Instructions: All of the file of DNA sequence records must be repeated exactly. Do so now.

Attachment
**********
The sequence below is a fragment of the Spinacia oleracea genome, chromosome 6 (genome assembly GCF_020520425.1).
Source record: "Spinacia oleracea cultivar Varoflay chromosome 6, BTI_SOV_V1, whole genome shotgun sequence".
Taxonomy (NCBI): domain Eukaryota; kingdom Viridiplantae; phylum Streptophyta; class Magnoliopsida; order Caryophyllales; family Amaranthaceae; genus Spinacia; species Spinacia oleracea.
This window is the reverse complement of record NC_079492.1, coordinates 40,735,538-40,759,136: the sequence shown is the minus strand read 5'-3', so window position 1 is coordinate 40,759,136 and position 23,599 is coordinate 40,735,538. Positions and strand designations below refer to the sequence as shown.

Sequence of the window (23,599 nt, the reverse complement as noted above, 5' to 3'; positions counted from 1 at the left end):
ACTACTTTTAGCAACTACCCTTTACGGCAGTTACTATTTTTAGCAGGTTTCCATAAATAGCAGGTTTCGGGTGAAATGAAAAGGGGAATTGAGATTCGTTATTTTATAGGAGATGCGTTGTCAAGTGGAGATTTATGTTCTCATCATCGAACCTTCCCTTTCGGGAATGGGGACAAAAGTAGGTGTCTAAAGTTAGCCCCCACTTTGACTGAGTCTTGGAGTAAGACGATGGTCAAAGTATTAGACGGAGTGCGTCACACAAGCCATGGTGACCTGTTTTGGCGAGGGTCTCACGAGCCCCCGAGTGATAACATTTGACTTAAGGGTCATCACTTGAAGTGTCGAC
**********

The sequence below is a fragment of the Spinacia oleracea genome, chromosome 6 (genome assembly GCF_020520425.1).
Source record: "Spinacia oleracea cultivar Varoflay chromosome 6, BTI_SOV_V1, whole genome shotgun sequence".
Taxonomy (NCBI): domain Eukaryota; kingdom Viridiplantae; phylum Streptophyta; class Magnoliopsida; order Caryophyllales; family Amaranthaceae; genus Spinacia; species Spinacia oleracea.
This window is the reverse complement of record NC_079492.1, coordinates 40,735,538-40,759,136: the sequence shown is the minus strand read 5'-3', so window position 1 is coordinate 40,759,136 and position 23,599 is coordinate 40,735,538. Positions and strand designations below refer to the sequence as shown.

Sequence of the window (23,599 nt, the reverse complement as noted above, 5' to 3'; positions counted from 1 at the left end):
ACTACTTTTAGCAACTACCCTTTACGGCAGTTACTATTTTTAGCAGGTTTCCATAAATAGCAGGTTTCGGGTGAAATGAAAAGGGGAATTGAGATTCGTTATTTTATAGGAGATGCGTTGTCAAGTGGAGATTTATGTTCTCATCATCGAACCTTCCCTTTCGGGAATGGGGACAAAAGTAGGTGTCTAAAGTTAGCCCCCACTTTGACTGAGTCTTGGAGTAAGACGATGGTCAAAGTATTAGACGGAGTGCGTCACACAAGCCATGGTGACCTGTTTTGGCGAGGGTCTCACGAGCCCCCGAGTGATAACATTTGACTTAAGGGTCATCACTTGAAGTGTCGAC